'It is devastating' – call for support package as New Forest hoteliers face mid-May reopening date
WHILE schools and parents have welcomed yesterday’s news that pupils will go back on 8th March, the New Forest hospitality industry has been left “devastated” by an agonising wait to reopen.
The Prime Minister announced a roadmap out of lockdown yesterday, with the hope of lifting all restrictions by 21st June provided conditions are met in relation to the vaccine programme and infection rates.
A number of key dates were revealed in the four-step plan, with schools set to reopen first, followed by non-essential retail and outdoor hospitality.
Hotels, however, cannot reopen until 17th May, and pubs and restaurants must provide only an outdoor service until then.
The announcement has come as a blow to New Forest businesses.
Matthew Lawson, chairman of New Forest Business Partnership, said the exit plan “remains incomplete” without further financial support from the government.
“New Forest businesses have been hard hit by the pandemic, particularly our hospitality sector, which now has to wait another three months until they can reopen, and our business owners who have been excluded from all government support since March 2020,” he said.
Mr Lawson owns the Thatched Cottage Hotel in Brockenhurst and said the May date was “devastating” for his business.
“Given all the positive data about the R rate, cases and vaccinations, it is devastating that the reopening of New Forest hospitality is so far away.
“The government must save many businesses and many jobs that will be lost to the New Forest economy without a substantial package of compensation to cover the period until 17th May.”
Hotelier Robin Hutson, chief executive of the Lime Wood Group, was also scathing of the government’s strategy.
In a tweet, he said: “I wonder if Boris Johnson Rishi Sunak will refund hospitality businesses the millions spent making our places Covid safe last year?
“Had they told us, ‘it doesn’t matter how safe you make your establishment you won’t be allowed to open anyway’, we wouldn’t have bothered.”
Like many headteachers, Arnewood’s Nigel Pressnell was upbeat about the news all pupils will return to the classroom in two weeks.
“We look forward to seeing all students back in school,” he said. “Although they have done a brilliant job with online learning, many will be keen to get back to the classroom to be with friends and teachers face-to-face.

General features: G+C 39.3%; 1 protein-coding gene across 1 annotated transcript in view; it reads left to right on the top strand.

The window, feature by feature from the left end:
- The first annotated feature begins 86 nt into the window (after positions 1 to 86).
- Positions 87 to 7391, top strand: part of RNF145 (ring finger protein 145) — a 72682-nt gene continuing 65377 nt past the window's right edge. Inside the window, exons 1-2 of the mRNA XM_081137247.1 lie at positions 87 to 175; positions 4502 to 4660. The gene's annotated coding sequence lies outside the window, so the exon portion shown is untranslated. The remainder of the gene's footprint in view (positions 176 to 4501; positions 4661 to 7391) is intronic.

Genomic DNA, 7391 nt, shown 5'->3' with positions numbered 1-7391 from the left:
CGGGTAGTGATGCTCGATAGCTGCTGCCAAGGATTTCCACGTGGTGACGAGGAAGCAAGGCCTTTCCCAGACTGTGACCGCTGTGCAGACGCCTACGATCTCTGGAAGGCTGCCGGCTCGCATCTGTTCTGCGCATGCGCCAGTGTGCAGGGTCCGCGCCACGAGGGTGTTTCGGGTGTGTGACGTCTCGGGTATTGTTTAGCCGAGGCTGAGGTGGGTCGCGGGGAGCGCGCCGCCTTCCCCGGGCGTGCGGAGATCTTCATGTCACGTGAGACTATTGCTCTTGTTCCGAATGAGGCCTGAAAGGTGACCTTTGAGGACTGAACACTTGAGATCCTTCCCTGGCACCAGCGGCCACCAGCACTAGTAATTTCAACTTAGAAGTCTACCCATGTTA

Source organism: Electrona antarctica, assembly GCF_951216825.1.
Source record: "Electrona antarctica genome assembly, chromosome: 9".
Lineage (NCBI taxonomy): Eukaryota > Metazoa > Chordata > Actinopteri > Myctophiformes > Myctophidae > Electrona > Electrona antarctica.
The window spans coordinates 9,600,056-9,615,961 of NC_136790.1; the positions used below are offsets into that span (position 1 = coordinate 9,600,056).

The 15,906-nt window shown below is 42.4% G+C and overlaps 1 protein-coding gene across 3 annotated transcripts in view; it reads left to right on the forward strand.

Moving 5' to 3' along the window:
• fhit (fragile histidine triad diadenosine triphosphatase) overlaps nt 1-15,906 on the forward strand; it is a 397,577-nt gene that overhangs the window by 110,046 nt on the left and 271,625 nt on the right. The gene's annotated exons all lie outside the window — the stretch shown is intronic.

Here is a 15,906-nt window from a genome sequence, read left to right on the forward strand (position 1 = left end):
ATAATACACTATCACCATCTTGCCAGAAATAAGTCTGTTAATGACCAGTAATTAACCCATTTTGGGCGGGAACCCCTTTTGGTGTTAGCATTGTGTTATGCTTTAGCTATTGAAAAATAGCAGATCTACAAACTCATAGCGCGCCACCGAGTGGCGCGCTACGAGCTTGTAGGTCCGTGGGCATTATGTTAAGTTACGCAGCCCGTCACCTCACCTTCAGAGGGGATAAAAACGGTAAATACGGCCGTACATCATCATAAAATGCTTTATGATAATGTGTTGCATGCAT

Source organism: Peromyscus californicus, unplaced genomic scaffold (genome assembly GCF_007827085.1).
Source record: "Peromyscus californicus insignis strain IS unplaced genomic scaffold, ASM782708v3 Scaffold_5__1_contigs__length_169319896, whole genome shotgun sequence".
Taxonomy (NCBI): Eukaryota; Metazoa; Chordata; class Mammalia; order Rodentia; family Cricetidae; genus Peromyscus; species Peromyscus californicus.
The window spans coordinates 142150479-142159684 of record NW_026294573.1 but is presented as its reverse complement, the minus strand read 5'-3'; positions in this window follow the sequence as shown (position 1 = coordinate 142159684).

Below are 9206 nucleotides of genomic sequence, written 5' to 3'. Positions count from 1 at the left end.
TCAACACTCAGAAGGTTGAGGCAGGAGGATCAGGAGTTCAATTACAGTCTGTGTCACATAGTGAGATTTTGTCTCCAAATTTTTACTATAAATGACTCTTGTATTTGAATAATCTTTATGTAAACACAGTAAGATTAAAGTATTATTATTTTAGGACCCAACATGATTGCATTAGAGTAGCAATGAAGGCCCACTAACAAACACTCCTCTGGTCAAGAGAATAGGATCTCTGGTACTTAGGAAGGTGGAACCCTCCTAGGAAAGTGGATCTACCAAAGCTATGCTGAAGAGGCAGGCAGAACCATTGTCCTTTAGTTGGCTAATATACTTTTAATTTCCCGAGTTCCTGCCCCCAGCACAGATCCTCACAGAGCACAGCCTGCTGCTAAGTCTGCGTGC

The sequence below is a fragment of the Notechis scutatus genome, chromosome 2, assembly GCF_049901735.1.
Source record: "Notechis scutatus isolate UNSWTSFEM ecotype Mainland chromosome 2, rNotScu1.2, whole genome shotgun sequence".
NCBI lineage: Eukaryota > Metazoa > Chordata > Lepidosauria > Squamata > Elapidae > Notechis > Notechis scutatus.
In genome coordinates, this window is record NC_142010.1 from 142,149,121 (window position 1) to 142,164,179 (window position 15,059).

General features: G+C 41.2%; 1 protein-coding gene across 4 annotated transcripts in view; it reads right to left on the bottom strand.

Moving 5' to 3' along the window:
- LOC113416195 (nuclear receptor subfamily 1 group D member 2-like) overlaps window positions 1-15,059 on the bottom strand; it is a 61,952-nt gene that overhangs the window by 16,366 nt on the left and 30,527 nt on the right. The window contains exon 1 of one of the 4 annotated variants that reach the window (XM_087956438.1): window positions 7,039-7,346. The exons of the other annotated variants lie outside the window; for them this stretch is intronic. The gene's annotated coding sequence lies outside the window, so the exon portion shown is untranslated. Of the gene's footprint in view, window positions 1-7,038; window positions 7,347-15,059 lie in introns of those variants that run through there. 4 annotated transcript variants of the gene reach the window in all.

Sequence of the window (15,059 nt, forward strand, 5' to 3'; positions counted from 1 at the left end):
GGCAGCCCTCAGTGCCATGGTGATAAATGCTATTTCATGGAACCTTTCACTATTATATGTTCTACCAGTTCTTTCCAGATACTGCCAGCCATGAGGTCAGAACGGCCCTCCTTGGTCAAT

“We have established a good lateral flow testing facility in school and will adapt our existing programme to cover the majority of students and staff as they return. It will be a busy two weeks making plans to ensure students can return safely.”
Speaking in Parliament yesterday, New Forest East MP Dr Julian Lewis sought assurance from the PM that, going forward, vaccines would be the accepted method of controlling Covid.
“Thankfully, my right hon. Friend has clearly stated today that an extreme zero-Covid approach is impracticable,” he said.
Mr Johnson replied: “My right hon. Friend is completely right in the analogy he draws. The only reason I am able to say to the country that we must learn to live with Covid as we live with flu in the long term is, of course, because we have this vaccination programme and the capability to evolve our vaccines.”
New Forest West MP Desmond Swayne, who has long opposed the government’s lockdown policy, claimed in the Commons that ongoing restrictions have increased the deadliness of new variants.
“In the ordinary course of events, a virus that is successful becomes more benign,” he said. “The new variants – the ones that succeed – do not send their sufferers to bed.
“They keep them up and about, spreading it, but a lockdown reverses the terms of trade. The successful variant is the one that can get through the social distancing, is more potent and will get its sufferer into hospital, where there are much greater opportunities for spread.
“Anyone who is concerned about new variants should join us who are conscious of the need for urgency with respect to the huge economic and social costs of this lockdown.”
Key dates in the timetable for easing lockdown :
8th March – Schools, colleges and universities return, and one-to-one socialising outdoors allowed.
29th March – Rule of six will be reintroduced, allowing people from six separate households to meet outdoors, and outdoor sports facilities reopen.
12th April – UK holidays allowed, non-essential shops, hairdressers, museums, gyms and pools to open, and adults allowed to socialise in pub gardens under the Rule of Six.
17th May – Adults allowed to mix indoors under certain restrictions, with hospitality venues allowed to start serving indoors.
21st June – All Covid-19 restrictions lifted.